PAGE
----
SHP 695




BETWEEN:                                                    VIA Rail Canada Inc.


AND                                                               CAW/TCA, LOCAL 100




ARBITRATOR:                                             J.F.W. Weatherill


A hearing in this matter was held at Montreal on July 31,2012.


B. Stevens, for the union.

G. Sarazin. for the employer.




The Dispute and Joint Statement of issue in this matter is as follows:




The dismissal of Heavy Duty Mechanic Patrick Desgagné.


Joint Statement of Issue


1.      On December 25, 2011, Heavy Duty Mechanic Patrick Desgagné was working from 21h30 to 07h30 in the Servicing area.
The Union contends that there is no just cause for Mr. Desgagné's discharge and that the penalty is unwarranted and excessive in all the circumstances.


2.      The Union requests that the discipline be removed and that Mr. Desgagné be reinstated without loss of seniority and benefit, and that they be made whole for all lost earnings with interest.


3.      The Corporation submits that Mr. Desgagné committed a serious  safety violation by standing on a trailer pulled by a Motrec and  constituted the final incident that led to his  dismissal.


4.      As such, the bond of trust between employer and employee has been  breached and it cannot be restored. Under the circumstances, the  dismissal of Mr. Desgagné is warranted and appropriate.


There is no dispute as to the facts. On the night in question, the grievor,  who was hired by the Corporation on June 19, 2000, was working in the Servicing  department, inspecting outbound trains and performing repairs on coaches. Heavy  Duty Mechanics generally use a "Motrec" to move from one work location to  another, and the Motrec is also used to pull coach wheel sets on trailers from the external wheel bay to the servicing area. On the occasion in question, another  employee was driving a Motrec hauling trailers, and as this convoy was passing his  area, the grievor ran and jumped on the last  trailer. In his investigation, the grievor  states that he did not lose his balance, but that  only means that he did not fall down and injure himself. To jump on a moving trailer was obviously a dangerous thing to do, and constituted a breach of safety regulations. I have no doubt that the grievor was subject to discipline for this behaviour.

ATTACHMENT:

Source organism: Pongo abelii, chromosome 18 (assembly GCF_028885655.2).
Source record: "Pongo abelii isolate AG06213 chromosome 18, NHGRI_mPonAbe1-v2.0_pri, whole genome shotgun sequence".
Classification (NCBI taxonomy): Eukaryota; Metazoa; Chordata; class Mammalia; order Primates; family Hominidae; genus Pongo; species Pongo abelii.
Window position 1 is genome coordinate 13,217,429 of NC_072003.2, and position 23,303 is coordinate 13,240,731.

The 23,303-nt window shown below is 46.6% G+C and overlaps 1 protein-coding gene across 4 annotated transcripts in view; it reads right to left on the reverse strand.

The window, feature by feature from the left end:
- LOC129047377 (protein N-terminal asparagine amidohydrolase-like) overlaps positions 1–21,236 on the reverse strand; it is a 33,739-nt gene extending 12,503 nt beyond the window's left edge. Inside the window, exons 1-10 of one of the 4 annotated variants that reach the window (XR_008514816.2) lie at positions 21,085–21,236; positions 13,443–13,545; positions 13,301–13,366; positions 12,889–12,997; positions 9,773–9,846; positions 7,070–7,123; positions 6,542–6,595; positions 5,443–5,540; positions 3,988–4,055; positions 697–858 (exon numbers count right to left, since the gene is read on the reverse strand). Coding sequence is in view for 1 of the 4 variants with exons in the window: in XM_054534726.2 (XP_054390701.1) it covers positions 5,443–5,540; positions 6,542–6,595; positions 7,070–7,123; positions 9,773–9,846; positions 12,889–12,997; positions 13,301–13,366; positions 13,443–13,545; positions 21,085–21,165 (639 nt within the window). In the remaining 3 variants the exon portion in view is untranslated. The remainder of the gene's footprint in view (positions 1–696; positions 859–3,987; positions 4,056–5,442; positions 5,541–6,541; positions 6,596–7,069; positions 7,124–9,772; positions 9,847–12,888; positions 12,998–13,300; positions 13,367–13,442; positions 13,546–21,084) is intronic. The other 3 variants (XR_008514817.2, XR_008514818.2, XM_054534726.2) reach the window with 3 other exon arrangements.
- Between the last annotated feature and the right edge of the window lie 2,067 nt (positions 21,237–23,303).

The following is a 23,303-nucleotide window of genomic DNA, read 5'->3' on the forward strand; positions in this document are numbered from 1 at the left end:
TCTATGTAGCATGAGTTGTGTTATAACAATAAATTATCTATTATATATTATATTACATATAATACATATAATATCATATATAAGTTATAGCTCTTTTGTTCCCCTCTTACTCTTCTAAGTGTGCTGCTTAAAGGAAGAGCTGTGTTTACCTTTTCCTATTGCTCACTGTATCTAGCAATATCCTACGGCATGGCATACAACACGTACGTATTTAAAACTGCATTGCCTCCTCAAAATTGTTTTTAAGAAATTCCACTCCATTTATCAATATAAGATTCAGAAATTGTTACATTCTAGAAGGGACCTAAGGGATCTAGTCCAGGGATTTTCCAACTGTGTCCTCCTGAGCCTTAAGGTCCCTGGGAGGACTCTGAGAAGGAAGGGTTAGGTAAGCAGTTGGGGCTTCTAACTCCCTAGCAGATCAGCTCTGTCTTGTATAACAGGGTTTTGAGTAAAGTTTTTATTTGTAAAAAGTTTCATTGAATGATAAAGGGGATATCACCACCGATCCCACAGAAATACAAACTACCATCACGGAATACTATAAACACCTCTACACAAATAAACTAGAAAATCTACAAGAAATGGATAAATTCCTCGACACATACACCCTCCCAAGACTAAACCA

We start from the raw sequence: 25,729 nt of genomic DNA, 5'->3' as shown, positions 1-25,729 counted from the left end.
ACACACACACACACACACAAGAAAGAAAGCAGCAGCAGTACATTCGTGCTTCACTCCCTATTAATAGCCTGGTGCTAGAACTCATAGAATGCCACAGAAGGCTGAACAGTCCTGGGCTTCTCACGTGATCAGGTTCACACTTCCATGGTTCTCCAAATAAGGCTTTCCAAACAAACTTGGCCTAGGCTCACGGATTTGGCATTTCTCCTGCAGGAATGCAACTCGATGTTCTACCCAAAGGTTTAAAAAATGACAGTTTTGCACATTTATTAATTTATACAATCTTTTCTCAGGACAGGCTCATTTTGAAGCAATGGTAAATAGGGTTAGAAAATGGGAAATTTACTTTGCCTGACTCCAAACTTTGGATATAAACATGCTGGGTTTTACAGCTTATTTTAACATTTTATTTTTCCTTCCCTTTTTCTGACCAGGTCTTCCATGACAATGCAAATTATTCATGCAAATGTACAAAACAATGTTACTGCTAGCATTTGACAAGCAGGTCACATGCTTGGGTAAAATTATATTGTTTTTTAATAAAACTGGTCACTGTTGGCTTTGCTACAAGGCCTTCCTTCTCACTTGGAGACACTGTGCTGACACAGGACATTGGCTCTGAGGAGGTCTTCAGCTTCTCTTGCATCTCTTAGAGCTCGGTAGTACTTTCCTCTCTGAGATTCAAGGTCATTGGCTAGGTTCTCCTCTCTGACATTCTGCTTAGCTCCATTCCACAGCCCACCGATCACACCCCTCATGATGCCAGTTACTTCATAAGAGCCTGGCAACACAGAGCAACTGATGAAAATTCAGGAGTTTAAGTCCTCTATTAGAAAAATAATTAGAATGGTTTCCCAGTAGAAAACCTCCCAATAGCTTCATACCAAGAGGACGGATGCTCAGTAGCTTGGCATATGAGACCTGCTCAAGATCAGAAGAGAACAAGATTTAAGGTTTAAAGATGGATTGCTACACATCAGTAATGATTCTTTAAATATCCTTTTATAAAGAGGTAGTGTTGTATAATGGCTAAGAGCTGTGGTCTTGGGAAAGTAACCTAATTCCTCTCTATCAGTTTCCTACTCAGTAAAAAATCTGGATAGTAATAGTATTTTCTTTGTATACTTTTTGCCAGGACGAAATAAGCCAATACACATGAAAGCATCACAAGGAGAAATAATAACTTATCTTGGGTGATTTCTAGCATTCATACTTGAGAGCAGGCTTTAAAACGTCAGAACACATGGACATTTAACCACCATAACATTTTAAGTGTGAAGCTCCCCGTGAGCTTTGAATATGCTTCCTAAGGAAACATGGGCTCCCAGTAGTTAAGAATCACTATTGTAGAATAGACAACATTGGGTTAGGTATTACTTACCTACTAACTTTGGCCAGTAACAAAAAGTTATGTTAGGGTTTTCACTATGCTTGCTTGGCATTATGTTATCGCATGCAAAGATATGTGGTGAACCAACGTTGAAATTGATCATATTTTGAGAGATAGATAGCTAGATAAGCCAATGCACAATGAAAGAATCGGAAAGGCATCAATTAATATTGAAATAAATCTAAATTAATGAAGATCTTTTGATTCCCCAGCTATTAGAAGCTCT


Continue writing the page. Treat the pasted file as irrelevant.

The grievor was assessed 10 demerits for this offence. The union argued  that a fair and impartial investigation of the matter did not take place, since the  grievor's supervisor, who observed the grievor passing his office riding on the trailer, did nothing to stop him, but later looked at a surveillance video before  deciding to take disciplinary action. The surveillance video was not presented at  the investigation, but it is said simply to show that the grievor was standing on the  moving trailer, which is a fact on which all agree. The supervisor, seeing the grievor pass by his office on the trailer, took no immediate action because he did  not want to frighten the grievor and cause an accident. In my view, that was not an unreasonable reaction. I find no violation of the collective agreement with respect to the investigation of this matter.


In the particular circumstances of this case, I do not consider that the assessment of 10 demerits would be beyond the range of disciplinary responses to the situation, although if it were a case of a first offence, a lesser penalty might have been appropriate.


The grievor's disciplinary record, however, stood at 55 demerits. Under the Brown system of discipline, the grievor was subject to dismissal for the accumulation of 60 demerits. In 2008 and 2009 the grievor was without discipline, and his preceding demerits were removed, but in October 2010 he was assessed 55 demerits for smoking cannabis on company property, and in October, 2011 was suspended for two months for what appears to have been the reckless driving of a vehicle on company property. To impose a suspension rather than award demerits was obviously to avoid the discharge of the grievor at that time.


The grievor appeared at the hearing, and gave the impression of an intelligent and articulate employee. Not surprisingly, he was remorseful and indicated that he now appreciated the dangers of the workplace, and the need to be aware of safe procedures at all times.


While the grievor does not have the lengthy seniority of many rail shop

employees, he has been employed for more than ten years and had been a Heavy Duty Mechanic for over three years. In the particular circumstances of this case, while a misdemeanour committed a short time after a lengthy suspension is very disturbing, it is my view that a "last chance" should be given to the grievor. This should certainly be on rigorous terms in this case.


Accordingly, it is my award that the demerits issued to the grievor be reduced to 4, and that he be reinstated in employment forthwith without loss of seniority or benefits, although there is to be no compensation for loss of earnings, benefits or benefit payments during the period from his discharge until the date of his reinstatement, or until August 17, 2012, whichever comes earlier.


DATED AT OTTAWA, this 14th day of August, 2012,



J.F.W. Weatherill